Museum Skeleton’s Shocking Journey: Ancient Bones Discovered In Storage

A museum skeleton has been rediscovered after lying undisturbed in storage in the basement of the University of Pennsylvania Museum of Archaeology and Anthropology for the better part of a century. The University of Pennsylvania Museum of Archaeology and Anthropology is commonly called Penn Museum. It was established in 1887 and has conducted in excess of 300 archaeological and anthropological expeditions worldwide since that time.

The stunning news about the museum skeleton came Tuesday as Penn Museum, which is affiliated with the University of Pennsylvania, announced the rare discovery. The museum had reportedly lost track of documentation regarding the remains until recently, according to Reuters.

The ancient 6,500-year-old bones were the fruits of an expedition conducted by the British Museum and the Penn Museum from 1922 to 1934. The museum skeleton was originally found in what is now known as modern-day Iraq during an excavation beneath the ruins of a cemetery that dates all the way back to 2,500 BC.

Archaeologists from the first part of the last century removed the bones from a layer of silt 40 feet beneath the Royal Cemetary of Ur. The skeletal remains are so old that they even predate the Royal Cemetary of Ur by 2,000 years.

In addition, the museum skeleton predates other remains unearthed during Woolley’s excavation by two millennia.

As previously reported by The Inquisitr, the museum skeleton was discovered in 1930 by British archaeologist Sir Leonard Woolley and his team. Thus began the skeleton’s shocking journey. It was sent to England before making its way to Pennsylvania. Although Woolley’s own records indicated that he had forwarded the human remains to Penn Museum, the documentation was mislaid until now.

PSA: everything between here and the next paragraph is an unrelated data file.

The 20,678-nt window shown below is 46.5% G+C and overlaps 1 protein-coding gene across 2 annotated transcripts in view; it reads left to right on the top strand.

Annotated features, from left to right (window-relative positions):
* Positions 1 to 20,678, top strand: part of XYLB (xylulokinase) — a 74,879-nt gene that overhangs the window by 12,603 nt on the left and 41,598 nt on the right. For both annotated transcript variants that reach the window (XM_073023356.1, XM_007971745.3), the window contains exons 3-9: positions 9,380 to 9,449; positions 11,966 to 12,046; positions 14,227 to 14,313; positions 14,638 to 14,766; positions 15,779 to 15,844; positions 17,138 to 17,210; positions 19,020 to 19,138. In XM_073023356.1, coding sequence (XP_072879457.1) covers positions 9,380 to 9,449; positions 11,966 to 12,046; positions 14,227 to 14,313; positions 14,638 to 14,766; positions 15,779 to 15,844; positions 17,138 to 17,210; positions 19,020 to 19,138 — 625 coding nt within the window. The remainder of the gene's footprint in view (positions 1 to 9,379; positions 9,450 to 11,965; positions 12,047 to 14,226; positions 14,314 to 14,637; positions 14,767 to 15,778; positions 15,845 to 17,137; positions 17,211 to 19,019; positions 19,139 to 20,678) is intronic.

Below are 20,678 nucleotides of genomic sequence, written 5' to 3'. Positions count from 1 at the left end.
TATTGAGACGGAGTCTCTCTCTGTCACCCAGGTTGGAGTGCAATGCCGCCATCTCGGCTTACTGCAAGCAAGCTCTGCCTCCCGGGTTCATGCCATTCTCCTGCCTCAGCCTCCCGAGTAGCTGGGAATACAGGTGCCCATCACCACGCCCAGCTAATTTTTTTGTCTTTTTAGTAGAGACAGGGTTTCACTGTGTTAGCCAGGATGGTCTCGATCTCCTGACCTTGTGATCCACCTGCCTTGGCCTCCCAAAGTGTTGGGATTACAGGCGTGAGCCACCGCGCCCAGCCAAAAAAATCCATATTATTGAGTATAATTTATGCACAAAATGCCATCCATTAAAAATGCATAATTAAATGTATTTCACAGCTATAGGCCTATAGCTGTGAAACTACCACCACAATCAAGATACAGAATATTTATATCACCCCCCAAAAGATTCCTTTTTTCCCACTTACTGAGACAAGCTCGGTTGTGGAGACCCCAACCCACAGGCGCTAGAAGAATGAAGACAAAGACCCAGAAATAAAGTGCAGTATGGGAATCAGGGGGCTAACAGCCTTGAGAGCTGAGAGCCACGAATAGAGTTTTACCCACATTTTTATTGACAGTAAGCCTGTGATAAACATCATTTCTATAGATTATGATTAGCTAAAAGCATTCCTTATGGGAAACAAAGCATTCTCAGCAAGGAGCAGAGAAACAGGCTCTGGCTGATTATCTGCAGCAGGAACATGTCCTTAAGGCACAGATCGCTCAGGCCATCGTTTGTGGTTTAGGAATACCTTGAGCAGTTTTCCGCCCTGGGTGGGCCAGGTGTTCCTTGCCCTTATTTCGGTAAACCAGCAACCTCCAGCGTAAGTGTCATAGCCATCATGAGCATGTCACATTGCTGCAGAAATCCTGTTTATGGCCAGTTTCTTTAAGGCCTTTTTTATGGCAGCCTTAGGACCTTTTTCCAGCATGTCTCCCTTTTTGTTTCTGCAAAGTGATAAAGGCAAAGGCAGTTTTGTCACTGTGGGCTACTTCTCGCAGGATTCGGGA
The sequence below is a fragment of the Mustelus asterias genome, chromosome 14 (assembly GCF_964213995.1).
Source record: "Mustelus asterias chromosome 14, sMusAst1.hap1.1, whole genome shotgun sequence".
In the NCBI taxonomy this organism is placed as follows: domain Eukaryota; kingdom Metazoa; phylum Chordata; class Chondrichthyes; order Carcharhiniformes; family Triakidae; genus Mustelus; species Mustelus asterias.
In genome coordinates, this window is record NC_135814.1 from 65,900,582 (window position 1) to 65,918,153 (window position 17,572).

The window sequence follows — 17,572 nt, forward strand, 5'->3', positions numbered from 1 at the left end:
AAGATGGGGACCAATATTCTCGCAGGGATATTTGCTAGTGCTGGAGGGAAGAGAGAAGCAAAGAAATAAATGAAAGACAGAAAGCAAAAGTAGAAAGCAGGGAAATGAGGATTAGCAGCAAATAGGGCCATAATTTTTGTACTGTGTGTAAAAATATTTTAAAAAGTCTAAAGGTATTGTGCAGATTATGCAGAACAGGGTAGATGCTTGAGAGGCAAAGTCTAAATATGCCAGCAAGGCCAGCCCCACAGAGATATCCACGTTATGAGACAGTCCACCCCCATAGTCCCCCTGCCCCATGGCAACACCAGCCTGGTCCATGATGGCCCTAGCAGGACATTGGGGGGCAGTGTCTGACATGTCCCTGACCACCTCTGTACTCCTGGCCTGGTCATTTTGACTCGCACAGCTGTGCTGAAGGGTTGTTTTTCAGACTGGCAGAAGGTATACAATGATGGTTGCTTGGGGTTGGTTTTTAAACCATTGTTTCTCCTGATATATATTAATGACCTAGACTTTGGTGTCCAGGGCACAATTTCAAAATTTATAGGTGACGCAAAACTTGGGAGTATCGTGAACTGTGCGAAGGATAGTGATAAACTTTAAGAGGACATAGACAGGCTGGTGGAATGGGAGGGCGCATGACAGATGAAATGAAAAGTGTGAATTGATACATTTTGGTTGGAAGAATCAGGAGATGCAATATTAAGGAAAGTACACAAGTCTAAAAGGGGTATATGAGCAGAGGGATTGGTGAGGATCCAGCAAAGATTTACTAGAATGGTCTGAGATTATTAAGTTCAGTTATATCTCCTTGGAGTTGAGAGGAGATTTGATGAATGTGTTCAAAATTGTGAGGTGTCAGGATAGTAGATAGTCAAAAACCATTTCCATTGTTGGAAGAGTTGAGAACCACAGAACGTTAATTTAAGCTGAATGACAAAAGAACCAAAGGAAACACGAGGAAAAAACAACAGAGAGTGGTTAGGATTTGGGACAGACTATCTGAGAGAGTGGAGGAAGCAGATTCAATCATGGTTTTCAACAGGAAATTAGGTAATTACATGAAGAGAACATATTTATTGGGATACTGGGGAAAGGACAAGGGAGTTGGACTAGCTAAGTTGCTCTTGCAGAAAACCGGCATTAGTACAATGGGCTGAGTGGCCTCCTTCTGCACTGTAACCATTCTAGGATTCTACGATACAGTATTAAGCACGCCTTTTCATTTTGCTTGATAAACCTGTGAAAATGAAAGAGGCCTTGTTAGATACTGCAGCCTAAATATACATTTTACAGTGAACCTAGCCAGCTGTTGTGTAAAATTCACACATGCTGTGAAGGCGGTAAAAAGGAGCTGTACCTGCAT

In 1990, the museum marked the skeleton “not accounted for,” reported UPI.

The museum skeleton lay unnoticed for eighty-five years in the basement of Penn Museum before a 2012 project to digitize old records uncovered documentation for the rediscovery. Amazingly, the museum even has photographs of the early 20th century archaeological dig as the skeleton was unearthed circa 1930.

Dr. Hafford is the Ur Digitization Project Manager at Penn. Hafford and his team have affectionately dubbed the museum skeleton Noah because he was initially found resting in silt from a massive flood. Some believe this deluge formed the basis for the flood in the Biblical tale of Noah’s ark, hence the name. The bones were laid to rest in the silt after being washed from their original place of interment by the flood waters.

These old bones aren’t your typical skeleton in the closet. What do you think? Who is responsible for losing track of the museum skeleton for so long?

[Image by Penn Museum via UPI]